Each dataset was split into two random parts, training and test sets. The training set contains 80% of randomly selected sequences from the original dataset, while the test set contains the remaining sequences (see Table 5). The training set is used in the next steps of this section, while the test set is only used to test the effectiveness of the models generated by our approach.
Computation of molecular descriptors
Molecular descriptors are derived from a logical and mathematical procedure which transform physical and chemical information encoded in a molecule representation into useful numbers [34]. Nowadays, there are many proposed descriptors, that can be grouped according to their dimensionality from 0D to 3D. The 0D descriptors are very simple molecular properties (e.g., molecular mass and atom count), that depend only on the molecular composition of the peptide. The 1D descriptors encode information about molecular structural fragments (e.g., distance between two cysteine residues, hydrophobic moment). The 2D descriptors are also known as topological descriptors, and they give us information contained in a molecular graph (e.g., Weiner index). Furthermore, 3D descriptors capture the molecular geometry, stereochemical, and surface properties [6].
Two free software packages were used to extract molecular descriptors: Tango [35–37] and the inhouse Java Peptide Descriptor from Sequences (JPEDES) tool [17]. The first one was used to compute the following physicochemical properties: αhelix propensity, βsheet propensity, turn structure propensity, and in vitro aggregation. Whereas, JPEDES [17] was used to codify OD and 1D descriptors. Unfortunately, the 3D descriptors were not computed due to unavailability 3Dstructures for most known AMPs. Altogether four molecular descriptors were computed using Tango [35–37] and other 268 with JPEDES tool [17]. Those descriptors were extracted for each peptide sequence in the training and test datasets.
Preprocessing
We conducted a twolevel preprocessing for the descriptor matrix previously generated. First, we applied a preprocessing at the instance level that consisted of removing outliers; these are vectors labeled with the same class that are very different from the rest, and that might affect the performance of chemical space characterization. Second, we applied a preprocessing at the descriptor level that renders all molecular descriptor values to the same range. This is because the employed molecular descriptors have different range values, e.g., the isoelectric point takes values in the order of 10^{0} to 10^{1} pH units, whereas the molecular weight in the order of 10^{2} to 10^{3} Daltons.
To remove isolated vectors concerning their neighborhood, the Local Outlier Factor (LOF) [38] method was used. It should be noted that the LOF was applied to each class (e.g., AMP and nonAMP) from each dataset. Regarding preprocessing at the descriptor level, we applied the MinMax scaling method, which maps the measures for each descriptor into a range of 1 to 10 [17]. As a result, we obtained a normalized descriptor matrix \(\mathcal {D}\).
Multiobjective evolutionary approach for feature weighting (MOEAFW)
The multiobjective evolutionary algorithm based on decomposition (MOEA/DDE) [29, 30] was employed to solve the multiobjective feature weighting problem earlier formulated (see Problem statement). The work in [30] shows that MOEA/DDE performs better than the well known NSGAII [39] for continuous optimization problems, like the one described in this study (see Eq. 6).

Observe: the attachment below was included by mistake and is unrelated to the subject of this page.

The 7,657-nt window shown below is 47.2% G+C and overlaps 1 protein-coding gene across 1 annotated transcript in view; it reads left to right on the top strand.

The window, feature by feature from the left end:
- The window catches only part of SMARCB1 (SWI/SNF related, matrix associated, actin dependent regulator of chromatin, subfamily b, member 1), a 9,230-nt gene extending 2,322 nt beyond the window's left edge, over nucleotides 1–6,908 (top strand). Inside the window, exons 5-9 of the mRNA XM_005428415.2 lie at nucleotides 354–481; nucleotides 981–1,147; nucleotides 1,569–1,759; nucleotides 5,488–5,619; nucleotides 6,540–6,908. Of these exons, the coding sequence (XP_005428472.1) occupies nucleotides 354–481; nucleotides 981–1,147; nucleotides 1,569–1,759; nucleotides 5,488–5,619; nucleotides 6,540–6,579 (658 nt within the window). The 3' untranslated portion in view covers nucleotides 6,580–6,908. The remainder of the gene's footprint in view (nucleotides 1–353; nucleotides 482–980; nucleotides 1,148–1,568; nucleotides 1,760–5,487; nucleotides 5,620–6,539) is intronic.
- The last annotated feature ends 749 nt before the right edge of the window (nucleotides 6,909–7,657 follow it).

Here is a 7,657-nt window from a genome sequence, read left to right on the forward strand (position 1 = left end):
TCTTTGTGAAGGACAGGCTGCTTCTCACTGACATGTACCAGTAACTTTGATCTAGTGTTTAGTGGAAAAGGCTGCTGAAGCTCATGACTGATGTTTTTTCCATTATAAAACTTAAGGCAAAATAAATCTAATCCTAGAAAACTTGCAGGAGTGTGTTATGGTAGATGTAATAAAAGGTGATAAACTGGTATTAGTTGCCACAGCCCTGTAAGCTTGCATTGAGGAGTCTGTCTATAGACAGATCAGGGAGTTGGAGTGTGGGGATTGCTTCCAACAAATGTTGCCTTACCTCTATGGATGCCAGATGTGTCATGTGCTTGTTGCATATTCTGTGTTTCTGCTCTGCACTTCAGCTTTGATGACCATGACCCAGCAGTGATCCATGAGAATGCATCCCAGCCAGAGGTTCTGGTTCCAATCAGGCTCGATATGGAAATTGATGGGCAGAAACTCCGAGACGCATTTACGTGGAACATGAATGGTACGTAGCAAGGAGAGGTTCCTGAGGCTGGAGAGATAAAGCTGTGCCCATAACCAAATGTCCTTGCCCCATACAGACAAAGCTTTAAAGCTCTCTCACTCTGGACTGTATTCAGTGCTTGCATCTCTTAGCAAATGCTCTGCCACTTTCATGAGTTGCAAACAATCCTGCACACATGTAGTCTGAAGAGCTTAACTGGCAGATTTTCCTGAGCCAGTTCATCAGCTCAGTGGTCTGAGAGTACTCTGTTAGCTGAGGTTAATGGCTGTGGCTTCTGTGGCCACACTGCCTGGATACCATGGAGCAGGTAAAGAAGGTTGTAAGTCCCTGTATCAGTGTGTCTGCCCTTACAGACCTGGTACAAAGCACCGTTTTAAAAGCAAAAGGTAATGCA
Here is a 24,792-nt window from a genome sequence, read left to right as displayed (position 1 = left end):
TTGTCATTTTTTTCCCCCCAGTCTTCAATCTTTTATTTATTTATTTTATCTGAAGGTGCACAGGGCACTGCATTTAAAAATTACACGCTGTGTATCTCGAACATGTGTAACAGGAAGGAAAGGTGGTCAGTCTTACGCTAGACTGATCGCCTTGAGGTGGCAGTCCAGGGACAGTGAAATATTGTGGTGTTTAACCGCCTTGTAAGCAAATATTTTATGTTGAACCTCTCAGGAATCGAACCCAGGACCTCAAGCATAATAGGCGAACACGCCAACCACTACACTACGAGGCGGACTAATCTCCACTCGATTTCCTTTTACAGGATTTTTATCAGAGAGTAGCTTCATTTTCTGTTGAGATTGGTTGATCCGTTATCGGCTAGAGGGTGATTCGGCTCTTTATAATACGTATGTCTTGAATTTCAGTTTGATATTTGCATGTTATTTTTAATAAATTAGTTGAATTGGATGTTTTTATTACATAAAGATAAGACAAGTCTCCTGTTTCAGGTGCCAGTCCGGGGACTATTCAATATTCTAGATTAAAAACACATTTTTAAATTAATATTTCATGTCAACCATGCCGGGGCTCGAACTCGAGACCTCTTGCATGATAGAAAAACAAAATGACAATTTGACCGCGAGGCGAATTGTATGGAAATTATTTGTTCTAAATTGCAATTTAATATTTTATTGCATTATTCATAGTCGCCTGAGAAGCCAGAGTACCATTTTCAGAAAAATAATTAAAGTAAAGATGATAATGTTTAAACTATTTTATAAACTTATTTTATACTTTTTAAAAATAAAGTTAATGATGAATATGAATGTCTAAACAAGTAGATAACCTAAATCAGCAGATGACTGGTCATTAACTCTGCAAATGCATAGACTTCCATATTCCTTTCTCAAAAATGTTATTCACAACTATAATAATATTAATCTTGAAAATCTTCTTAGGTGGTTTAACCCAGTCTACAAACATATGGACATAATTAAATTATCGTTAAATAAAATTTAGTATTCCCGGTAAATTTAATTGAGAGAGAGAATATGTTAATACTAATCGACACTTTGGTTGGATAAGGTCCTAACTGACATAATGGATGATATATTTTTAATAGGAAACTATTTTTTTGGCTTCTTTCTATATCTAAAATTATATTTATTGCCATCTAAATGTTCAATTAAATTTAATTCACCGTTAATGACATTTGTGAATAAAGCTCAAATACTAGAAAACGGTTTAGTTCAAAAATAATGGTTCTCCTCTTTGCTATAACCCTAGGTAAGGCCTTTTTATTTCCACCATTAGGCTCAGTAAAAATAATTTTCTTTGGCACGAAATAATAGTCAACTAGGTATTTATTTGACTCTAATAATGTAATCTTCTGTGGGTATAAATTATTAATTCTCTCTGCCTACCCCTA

In short, MOEA/DDE decomposes the multiobjective optimization problem into N singleobjective optimization problems by adopting the Tchebycheff approach. Then, these N problems are solved simultaneously (for a detailed description of this method we refer to the interested reader to [29, 30]).
In general, this algorithm receives as input the descriptor matrix \(\mathcal {D}\) and gives as output a set of approximated N optimal solutions to (6), this is called approximate Pareto set: \(\mathcal {P^{*}}=\left \{\mathbf {w^{1}}, \ldots, \mathbf {w^{N}}\right \}\). It should be noted that each solution is a weight vector \(\mathbf {w^{k}} =\left [w_{1}^{k}, \ldots, w_{m}^{k}\right ]^{T}\), where the ith component is the scale factor for the ith molecular descriptor. For each solution w^{k} in \(\mathcal {P^{*}}\), an objective vector F(w^{k})=[f_{1}(w^{k}),f_{2}(w^{k})]^{T} is assigned. Then the set of all these objective vectors is called the approximate Pareto front [40]: PF={F(w^{1}),…,F(w^{N})}.
It is important to note that, solutions in \(\mathcal {P^{*}}\) cannot be considered better among themselves in both objectives since they are in a tradeoff relation. This means that, some solutions in \(\mathcal {P^{*}}\) are better in objective f_{1} than in f_{2} and viceversa (see Fig. 5). To draw a few solutions from \(\mathcal {P^{*}}\), taking into account different satisfiability levels of the objectives, we employed a wellestablished process in multicriteria decision making [40].
Multicriteria decision making approach to select weight vectors
For the problem of choosing a few weight vectors from the approximate Pareto set \(\mathcal {P^{*}}\), we followed a process that receive as input \(\mathcal {P^{*}}\). The main steps can be described as follows:

Step 1: for each solution, \(\mathbf {w} \in \mathcal {P^{*}}\), scale the values for objective functions f_{1}(w) and f_{2}(w) to a range between 0 and 1, where 1 means full satisfaction for a particular objective, and 0 indicates dissatisfaction. Perform the scaling of a solution w^{k} for the objective f_{i} as follows [16]: